What you'll hear on Viridian is a collection of roots Americana that is as classy as it is earthy, as original as it it grounded in acoustic tradition. Young’s singing haunts on River of Sand, while there are bluegrass chops aplenty in Kym’s writing and the band’s playing on Lonesome Side of Town. McLoughlin describes his piece When I Was in Love with You as English folk song meets punk.

Whatever they might be playing. whether it be a Bill Monroe song or a newly minted one of their own, count on The Greencards for outstanding harmonies, thoughtful singing, and instrumental collaboration which will leave you wanting more. Another thing: go see them live if you can. You’ll not soon forget the experience.

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Friday, March 07, 2008

now playing: caroline herring: lantana


Caroline Herring sees her native ground of the American south with a poet’s eye and a seeker’s heart. Through ten cuts on her latest release, Lantana, she draws her listeners into reflections on marriage, family, faith, and finding one’s place in an ever shifting and changing world, a world that is framed as much in the dust of red clay roads as it is in the sometimes strange and powerful paths of the people who travel them. As gifted a singer as she a writer, Herring knows how to tell these stories and when to get out of their way. She grew up in Mississippi, and that experience infuses her work, as does the time she’s spent living in Austin, the Washington DC area, and her current home, Georgia.

In the tradition of folk murder ballads, Herring takes on the story of Susan Smith, who drowned her children in search of other loves. Lay My Burden down is a contemporary yet timeless take on the southern gospel sound. In Heartbreak Tonight Herring tells of a woman that any who’ve grown up in the south will know, as will any who’ve seen their dreams change and reflected on that. In a very different view of that journey, there’s States of Grace. Herring also shines on the well chosen covers she’s included, especially Midnight on the Water.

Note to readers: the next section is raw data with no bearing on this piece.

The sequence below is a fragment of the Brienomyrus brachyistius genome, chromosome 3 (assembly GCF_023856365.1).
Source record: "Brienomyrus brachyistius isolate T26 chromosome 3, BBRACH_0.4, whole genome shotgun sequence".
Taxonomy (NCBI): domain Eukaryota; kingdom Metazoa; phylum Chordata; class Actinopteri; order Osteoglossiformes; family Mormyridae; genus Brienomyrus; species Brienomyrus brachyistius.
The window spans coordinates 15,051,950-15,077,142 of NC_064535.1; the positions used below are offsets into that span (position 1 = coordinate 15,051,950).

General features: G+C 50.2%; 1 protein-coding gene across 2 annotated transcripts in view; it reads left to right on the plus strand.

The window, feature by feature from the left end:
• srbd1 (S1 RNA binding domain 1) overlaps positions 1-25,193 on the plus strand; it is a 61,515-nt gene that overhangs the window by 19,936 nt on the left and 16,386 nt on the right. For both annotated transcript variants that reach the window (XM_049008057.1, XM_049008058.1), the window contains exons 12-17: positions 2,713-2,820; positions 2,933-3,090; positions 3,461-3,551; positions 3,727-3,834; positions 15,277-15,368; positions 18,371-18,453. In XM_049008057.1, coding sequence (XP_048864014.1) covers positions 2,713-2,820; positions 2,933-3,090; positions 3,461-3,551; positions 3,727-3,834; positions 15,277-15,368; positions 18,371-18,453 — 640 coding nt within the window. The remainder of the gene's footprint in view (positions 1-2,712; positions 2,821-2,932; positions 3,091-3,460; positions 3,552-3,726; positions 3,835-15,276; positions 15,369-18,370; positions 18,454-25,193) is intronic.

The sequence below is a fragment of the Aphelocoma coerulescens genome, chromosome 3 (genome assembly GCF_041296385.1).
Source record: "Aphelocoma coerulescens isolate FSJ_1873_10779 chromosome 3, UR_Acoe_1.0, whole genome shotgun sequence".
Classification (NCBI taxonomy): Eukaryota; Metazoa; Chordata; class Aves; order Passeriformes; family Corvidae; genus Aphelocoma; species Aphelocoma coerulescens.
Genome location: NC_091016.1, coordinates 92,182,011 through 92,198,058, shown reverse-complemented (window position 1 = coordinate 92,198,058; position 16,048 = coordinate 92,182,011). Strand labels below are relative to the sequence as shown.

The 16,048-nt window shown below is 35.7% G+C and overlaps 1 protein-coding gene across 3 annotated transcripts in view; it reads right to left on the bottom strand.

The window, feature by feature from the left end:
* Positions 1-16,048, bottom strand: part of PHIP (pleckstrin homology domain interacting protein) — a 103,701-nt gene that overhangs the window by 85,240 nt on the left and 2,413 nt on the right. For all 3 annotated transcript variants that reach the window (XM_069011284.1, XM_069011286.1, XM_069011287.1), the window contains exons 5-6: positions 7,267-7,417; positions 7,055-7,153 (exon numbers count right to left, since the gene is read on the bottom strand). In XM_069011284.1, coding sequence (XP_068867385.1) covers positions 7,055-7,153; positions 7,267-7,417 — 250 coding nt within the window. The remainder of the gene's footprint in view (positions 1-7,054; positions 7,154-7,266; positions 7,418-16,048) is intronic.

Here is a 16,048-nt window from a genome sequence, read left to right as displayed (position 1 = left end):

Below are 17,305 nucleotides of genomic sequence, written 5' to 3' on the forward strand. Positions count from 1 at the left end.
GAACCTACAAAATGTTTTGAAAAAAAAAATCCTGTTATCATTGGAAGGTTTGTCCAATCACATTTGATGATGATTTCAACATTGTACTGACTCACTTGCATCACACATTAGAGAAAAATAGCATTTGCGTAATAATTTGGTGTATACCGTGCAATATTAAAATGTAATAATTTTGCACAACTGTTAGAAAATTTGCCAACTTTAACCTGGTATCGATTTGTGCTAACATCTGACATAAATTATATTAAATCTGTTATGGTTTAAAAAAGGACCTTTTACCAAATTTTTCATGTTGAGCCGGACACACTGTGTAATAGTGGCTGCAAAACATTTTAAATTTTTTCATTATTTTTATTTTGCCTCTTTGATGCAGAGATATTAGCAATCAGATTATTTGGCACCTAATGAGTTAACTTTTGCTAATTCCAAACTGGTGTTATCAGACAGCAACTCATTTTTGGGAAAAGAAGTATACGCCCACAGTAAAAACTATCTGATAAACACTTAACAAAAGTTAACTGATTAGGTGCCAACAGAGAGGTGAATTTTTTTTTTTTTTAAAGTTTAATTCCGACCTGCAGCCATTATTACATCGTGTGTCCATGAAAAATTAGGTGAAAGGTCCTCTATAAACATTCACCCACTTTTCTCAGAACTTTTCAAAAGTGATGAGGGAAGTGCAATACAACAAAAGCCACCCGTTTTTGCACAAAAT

She’s been compared to Joni Mitchell. That comparison stands, both for the quality of her writing and singing, and her ability to convey a unique perspective.


you may also want to see this post which has comment on one of Herring’s songs from an earlier album

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Friday, November 30, 2007

now playing: Albert & Gage: One More Christmas




The first song on this recording, the title cut, came about when Christine Albert learned that her parents were planning to sell their home in New York State and move somewhere to the south. That’s a not so uncommon situation, but the emotions of it are not often spoken of in song. Here, Albert and Chris Gage have made a graceful original Christmas tale out of reflecting on that transition. These two, who are married, each had a thriving independent career before they got together a bit over a decade ago. Together, they make one of the most interesting musical collaborations to come out Texas -- or anywhere, for that matter. The dozen tracks on One more Christmas find them reverent with Must Be Tonight and Un Flambeau Jeanette Isabella, playing with the kids on Little Toy Trains, swingin’ with Mr. and Mrs. Santa Claus, thoughtful with River, and sharing a joyous celebration on Go Tell It on the Mountain. Together they make One More Christmas an evergreen presentation of familiar and less well known holiday music. It’s on the couple’s Moonhouse Records label.

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Tuesday, November 06, 2007

now playing: texas honky tonks and donegal fiddles



not on the same record, actually -- though I can hear how that might work:

Jason Arnold and the Stepsiders offer very tasty Texas dance hall country on their twelve track debut CD, With Friends Like These. The lyrics are mostly of a man trying to come to terms with a woman who leaves, but in the spirit and in the moment enough to make you believe and dance along. Not quite the barn burning intensity of Jack Ingram or the laid back poetry of Bruce Robison -- at least not yet -- but worth the listen. Think Chris Wall with maybe a touch of George Strait.


From the western part of Ireland comes Traditional Fiddle Music of Donegal, an extensive collection of the work of master fiddle player Con Cassidy. The liner notes will help you set Cassidy in historical context; the music needs only that you listen. Not some stuffy bit of history, this, but vibrant fiddling which would, under certain circumstances, be right at home in Gruene Hall or Scholtz Bier Garten in the Texas hill country.